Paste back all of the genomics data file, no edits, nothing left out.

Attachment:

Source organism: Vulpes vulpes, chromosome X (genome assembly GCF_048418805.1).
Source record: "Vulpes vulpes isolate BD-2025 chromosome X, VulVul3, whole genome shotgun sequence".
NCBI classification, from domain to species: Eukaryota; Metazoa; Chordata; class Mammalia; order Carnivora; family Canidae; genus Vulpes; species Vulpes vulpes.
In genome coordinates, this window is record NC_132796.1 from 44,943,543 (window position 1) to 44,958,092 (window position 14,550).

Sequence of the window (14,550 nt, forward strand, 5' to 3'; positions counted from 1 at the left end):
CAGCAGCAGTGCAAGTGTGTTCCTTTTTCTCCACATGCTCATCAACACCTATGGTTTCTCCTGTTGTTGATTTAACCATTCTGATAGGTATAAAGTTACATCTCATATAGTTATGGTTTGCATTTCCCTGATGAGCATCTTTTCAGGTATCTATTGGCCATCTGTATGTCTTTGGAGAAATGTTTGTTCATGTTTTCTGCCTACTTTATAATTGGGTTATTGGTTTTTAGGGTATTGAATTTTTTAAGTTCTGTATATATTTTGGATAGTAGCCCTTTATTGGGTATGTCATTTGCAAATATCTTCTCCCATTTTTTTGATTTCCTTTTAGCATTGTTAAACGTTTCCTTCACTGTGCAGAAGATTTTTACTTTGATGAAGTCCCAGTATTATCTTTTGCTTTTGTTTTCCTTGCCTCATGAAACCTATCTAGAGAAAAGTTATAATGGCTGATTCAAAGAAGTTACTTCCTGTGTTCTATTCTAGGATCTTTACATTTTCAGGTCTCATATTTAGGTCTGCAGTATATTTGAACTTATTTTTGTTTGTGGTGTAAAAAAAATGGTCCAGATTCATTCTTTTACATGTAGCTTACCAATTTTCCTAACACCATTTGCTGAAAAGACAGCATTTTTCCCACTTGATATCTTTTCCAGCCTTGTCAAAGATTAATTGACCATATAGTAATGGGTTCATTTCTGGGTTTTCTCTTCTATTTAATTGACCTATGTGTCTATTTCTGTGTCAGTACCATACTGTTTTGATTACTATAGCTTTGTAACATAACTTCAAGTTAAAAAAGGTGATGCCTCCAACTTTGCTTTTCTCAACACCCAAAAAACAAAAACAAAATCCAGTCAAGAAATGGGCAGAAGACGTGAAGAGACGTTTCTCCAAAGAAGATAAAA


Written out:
Source organism: Vulpes vulpes, chromosome X (genome assembly GCF_048418805.1).
Source record: "Vulpes vulpes isolate BD-2025 chromosome X, VulVul3, whole genome shotgun sequence".
NCBI classification, from domain to species: Eukaryota; Metazoa; Chordata; class Mammalia; order Carnivora; family Canidae; genus Vulpes; species Vulpes vulpes.
In genome coordinates, this window is record NC_132796.1 from 44,943,543 (window position 1) to 44,958,092 (window position 14,550).

Sequence of the window (14,550 nt, forward strand, 5' to 3'; positions counted from 1 at the left end):
CAGCAGCAGTGCAAGTGTGTTCCTTTTTCTCCACATGCTCATCAACACCTATGGTTTCTCCTGTTGTTGATTTAACCATTCTGATAGGTATAAAGTTACATCTCATATAGTTATGGTTTGCATTTCCCTGATGAGCATCTTTTCAGGTATCTATTGGCCATCTGTATGTCTTTGGAGAAATGTTTGTTCATGTTTTCTGCCTACTTTATAATTGGGTTATTGGTTTTTAGGGTATTGAATTTTTTAAGTTCTGTATATATTTTGGATAGTAGCCCTTTATTGGGTATGTCATTTGCAAATATCTTCTCCCATTTTTTTGATTTCCTTTTAGCATTGTTAAACGTTTCCTTCACTGTGCAGAAGATTTTTACTTTGATGAAGTCCCAGTATTATCTTTTGCTTTTGTTTTCCTTGCCTCATGAAACCTATCTAGAGAAAAGTTATAATGGCTGATTCAAAGAAGTTACTTCCTGTGTTCTATTCTAGGATCTTTACATTTTCAGGTCTCATATTTAGGTCTGCAGTATATTTGAACTTATTTTTGTTTGTGGTGTAAAAAAAATGGTCCAGATTCATTCTTTTACATGTAGCTTACCAATTTTCCTAACACCATTTGCTGAAAAGACAGCATTTTTCCCACTTGATATCTTTTCCAGCCTTGTCAAAGATTAATTGACCATATAGTAATGGGTTCATTTCTGGGTTTTCTCTTCTATTTAATTGACCTATGTGTCTATTTCTGTGTCAGTACCATACTGTTTTGATTACTATAGCTTTGTAACATAACTTCAAGTTAAAAAAGGTGATGCCTCCAACTTTGCTTTTCTCAACACCCAAAAAACAAAAACAAAATCCAGTCAAGAAATGGGCAGAAGACGTGAAGAGACGTTTCTCCAAAGAAGATAAAA